[NOTE: Almost all of this is a slightly updated version of some paragraphs I wrote for my blog on OpenSalon, before the Salon.com book-burners closed down the site. Since it's from one of a collection of essays submitted to Wildside Press in Winter of 2014 — and which they will publish apparently when they damn well get around to it — it was definitely written without Hillary Clinton in mind.]
One day back in the late 20th century, back when I was teaching writing courses, a student staggered into my office, sneezed, coughed, wheezed, and dropped off a paper on my desk, only somewhat spotted by her bodily fluids. She rasped, "Here it is," and waited for my thanks and appreciation. She didn't get any; I said something like, "Okay, now go home and get some sleep; I would've given you an extension." I wasn't going to thank her. I wasn't going to be impressed. What was going through my mind was (1) that she'd exposed me to Whatever Is Going Around — although I'd probably been exposed already (students are disease vectors) — and (2) that far from being impressed that she'd trekked over with the paper, I thought her socially unskilled that she couldn't get a friend to drop it off and/or unsophisticated about modern technology that it didn't occur to her to just send me the essay as an e-mail attachment.
I discussed this matter with some women colleagues, and they told me the problem was Great Grandmother Ferguson.
They'd all been brought up on some version of Great Grandmother Ferguson, "who dropped the twins while plowing the south forty; bit through the umbilical cords; put one twin to each breast to suckle; finished the plowing; then went home to nurse a log-cabin-ful of cholera victims; and you, you little weakling, you're complaining about some minor appendicitis. Woman up! You're whining like a boy!" The rule was, "Real women don't get sick," or they don't allow a little pneumonia to get in the way of getting housework done: that's for boys and men, who "never have to go through a three-day labor like I had to for you — and then you ripped me apart!"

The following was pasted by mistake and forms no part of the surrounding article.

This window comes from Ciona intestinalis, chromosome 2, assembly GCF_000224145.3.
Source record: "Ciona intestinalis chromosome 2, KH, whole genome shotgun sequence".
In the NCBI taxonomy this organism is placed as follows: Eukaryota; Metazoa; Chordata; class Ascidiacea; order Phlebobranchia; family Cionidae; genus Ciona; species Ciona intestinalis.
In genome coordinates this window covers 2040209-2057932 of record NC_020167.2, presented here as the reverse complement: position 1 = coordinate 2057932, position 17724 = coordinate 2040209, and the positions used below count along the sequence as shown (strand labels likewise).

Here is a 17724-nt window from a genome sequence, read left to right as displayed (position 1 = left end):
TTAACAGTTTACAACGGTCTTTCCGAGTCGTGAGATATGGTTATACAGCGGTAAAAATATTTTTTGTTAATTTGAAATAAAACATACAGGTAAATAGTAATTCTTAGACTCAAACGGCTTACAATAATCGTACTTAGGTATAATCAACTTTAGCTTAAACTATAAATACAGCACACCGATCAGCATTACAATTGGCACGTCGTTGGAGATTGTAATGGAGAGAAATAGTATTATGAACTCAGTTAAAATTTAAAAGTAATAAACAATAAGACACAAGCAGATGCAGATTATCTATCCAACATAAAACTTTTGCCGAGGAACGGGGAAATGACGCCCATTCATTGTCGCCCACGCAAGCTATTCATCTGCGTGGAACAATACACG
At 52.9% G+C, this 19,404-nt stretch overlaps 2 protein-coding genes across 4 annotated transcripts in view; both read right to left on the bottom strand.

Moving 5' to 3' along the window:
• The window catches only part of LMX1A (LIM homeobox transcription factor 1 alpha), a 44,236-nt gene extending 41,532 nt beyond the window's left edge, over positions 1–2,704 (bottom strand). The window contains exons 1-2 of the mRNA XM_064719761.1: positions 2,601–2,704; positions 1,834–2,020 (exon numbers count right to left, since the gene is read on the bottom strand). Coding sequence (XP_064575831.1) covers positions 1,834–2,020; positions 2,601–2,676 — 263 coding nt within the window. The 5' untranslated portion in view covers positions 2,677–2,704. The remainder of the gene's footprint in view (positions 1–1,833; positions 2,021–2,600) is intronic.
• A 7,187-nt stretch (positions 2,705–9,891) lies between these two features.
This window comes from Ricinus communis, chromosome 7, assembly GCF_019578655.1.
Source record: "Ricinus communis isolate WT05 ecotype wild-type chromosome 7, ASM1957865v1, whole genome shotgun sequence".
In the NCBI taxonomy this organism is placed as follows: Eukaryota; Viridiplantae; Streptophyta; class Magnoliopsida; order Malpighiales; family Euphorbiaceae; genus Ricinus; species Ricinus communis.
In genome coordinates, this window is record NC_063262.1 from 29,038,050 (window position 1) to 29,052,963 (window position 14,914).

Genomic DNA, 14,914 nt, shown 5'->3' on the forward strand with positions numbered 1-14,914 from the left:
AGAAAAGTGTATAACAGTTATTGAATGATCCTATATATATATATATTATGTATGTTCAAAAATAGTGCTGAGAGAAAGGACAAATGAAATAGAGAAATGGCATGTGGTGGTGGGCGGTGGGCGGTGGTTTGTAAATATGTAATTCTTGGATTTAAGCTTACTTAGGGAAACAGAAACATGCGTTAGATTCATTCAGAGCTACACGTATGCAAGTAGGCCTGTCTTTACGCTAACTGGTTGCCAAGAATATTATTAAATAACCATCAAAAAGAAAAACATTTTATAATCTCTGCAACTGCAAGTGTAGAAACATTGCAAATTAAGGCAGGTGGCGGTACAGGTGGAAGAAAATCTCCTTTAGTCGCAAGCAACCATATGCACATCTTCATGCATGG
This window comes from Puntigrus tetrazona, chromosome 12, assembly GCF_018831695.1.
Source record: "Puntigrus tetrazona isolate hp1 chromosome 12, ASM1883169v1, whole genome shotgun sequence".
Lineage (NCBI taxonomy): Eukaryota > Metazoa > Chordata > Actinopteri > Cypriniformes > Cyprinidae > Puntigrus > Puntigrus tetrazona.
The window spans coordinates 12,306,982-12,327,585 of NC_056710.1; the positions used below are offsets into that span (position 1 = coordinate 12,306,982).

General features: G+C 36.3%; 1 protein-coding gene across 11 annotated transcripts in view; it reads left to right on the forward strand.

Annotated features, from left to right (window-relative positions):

My colleagues explained to me, "Girls are brainwashed, Rich; it's the Macha Creed, and you just have to tell them that times have changed, and we're winning the Revolution, and now women and girls can take a day off to be sick the way men always could. Or at least rich men."
I thought that story and line were great, and I repeated them back to the class, to which several young women responded, "Right! Boys are wimps! If they get sick they go to bed!" And I repeated the point to rather militant stares and repetition of "Boys are wimps!" and finally just said, "All right — all of you! If you're sick, don't come to class. I gave you a roster with contact information; you're divided into groups; get someone to cover for you." And we moved on.
So: There may be some convoluted Machiavellian reason(s) why Hillary Clinton in September 2016 hid the fact that she had pneumonia; or it may be just Great Grandmother Ferguson, lying moldering in the grave, but hoo boy! her spirit marches on.